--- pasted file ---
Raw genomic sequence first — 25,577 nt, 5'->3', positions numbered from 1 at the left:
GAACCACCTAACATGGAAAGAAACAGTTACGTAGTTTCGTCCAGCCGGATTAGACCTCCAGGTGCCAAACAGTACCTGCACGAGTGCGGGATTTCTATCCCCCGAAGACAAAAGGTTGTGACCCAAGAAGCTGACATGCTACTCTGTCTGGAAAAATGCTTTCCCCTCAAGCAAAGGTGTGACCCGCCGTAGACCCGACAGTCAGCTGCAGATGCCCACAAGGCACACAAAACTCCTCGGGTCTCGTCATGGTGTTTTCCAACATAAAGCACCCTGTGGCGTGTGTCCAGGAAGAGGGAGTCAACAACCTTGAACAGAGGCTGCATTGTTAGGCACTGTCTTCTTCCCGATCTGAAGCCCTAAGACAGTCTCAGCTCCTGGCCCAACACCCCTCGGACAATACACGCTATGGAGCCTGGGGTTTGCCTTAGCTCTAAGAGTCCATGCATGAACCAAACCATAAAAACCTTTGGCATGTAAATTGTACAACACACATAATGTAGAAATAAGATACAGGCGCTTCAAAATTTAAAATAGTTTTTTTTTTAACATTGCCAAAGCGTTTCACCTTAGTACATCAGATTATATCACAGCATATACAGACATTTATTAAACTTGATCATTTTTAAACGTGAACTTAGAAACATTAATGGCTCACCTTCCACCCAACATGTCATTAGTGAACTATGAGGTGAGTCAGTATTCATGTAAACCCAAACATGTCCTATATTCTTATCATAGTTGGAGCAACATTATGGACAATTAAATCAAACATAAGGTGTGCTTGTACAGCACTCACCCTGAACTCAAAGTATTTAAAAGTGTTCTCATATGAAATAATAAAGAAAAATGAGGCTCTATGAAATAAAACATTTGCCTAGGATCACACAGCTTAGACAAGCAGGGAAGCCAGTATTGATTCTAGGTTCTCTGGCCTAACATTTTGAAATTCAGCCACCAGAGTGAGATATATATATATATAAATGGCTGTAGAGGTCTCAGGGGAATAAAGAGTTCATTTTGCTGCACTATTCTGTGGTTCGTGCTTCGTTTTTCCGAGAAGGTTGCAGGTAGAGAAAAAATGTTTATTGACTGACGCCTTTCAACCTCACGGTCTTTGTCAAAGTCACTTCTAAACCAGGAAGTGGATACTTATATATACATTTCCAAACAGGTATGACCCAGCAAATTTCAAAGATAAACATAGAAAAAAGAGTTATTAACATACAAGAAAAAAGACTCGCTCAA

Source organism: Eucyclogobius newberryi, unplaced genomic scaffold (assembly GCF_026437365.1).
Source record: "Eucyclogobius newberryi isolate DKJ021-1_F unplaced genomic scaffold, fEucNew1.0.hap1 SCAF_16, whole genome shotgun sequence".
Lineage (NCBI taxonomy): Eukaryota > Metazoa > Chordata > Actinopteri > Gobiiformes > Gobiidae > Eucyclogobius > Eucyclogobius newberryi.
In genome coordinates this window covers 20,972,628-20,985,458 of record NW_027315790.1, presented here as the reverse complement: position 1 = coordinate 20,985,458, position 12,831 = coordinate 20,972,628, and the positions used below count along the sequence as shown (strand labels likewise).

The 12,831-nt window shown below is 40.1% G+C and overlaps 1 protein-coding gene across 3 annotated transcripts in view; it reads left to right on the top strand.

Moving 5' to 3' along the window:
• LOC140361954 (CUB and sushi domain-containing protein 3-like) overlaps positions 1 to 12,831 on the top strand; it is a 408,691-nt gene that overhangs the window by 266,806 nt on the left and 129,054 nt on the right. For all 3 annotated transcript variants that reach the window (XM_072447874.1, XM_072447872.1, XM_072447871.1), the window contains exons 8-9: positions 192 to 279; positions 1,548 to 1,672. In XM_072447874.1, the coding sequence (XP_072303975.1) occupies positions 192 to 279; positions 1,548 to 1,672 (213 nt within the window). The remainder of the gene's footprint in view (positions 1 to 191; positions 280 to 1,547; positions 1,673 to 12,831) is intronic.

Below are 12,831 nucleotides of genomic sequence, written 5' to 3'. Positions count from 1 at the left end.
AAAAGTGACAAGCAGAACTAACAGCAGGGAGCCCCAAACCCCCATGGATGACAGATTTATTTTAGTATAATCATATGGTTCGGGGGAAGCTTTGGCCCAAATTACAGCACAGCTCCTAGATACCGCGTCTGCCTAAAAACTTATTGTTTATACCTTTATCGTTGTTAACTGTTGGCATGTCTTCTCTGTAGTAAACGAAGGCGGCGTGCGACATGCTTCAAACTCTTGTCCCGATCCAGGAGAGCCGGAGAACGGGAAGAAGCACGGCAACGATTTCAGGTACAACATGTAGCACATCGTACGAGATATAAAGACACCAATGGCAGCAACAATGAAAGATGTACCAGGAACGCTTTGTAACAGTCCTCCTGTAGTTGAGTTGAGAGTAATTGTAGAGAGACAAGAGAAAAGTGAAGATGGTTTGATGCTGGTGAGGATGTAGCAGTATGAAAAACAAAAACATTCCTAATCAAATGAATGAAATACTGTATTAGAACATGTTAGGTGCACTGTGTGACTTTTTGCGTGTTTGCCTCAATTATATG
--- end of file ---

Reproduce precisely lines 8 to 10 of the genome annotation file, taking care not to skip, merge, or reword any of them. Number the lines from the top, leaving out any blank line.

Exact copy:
Moving 5' to 3' along the window:
• LOC140361954 (CUB and sushi domain-containing protein 3-like) overlaps positions 1 to 12,831 on the top strand; it is a 408,691-nt gene that overhangs the window by 266,806 nt on the left and 129,054 nt on the right. For all 3 annotated transcript variants that reach the window (XM_072447874.1, XM_072447872.1, XM_072447871.1), the window contains exons 8-9: positions 192 to 279; positions 1,548 to 1,672. In XM_072447874.1, the coding sequence (XP_072303975.1) occupies positions 192 to 279; positions 1,548 to 1,672 (213 nt within the window). The remainder of the gene's footprint in view (positions 1 to 191; positions 280 to 1,547; positions 1,673 to 12,831) is intronic.

Below are 12,831 nucleotides of genomic sequence, written 5' to 3'. Positions count from 1 at the left end.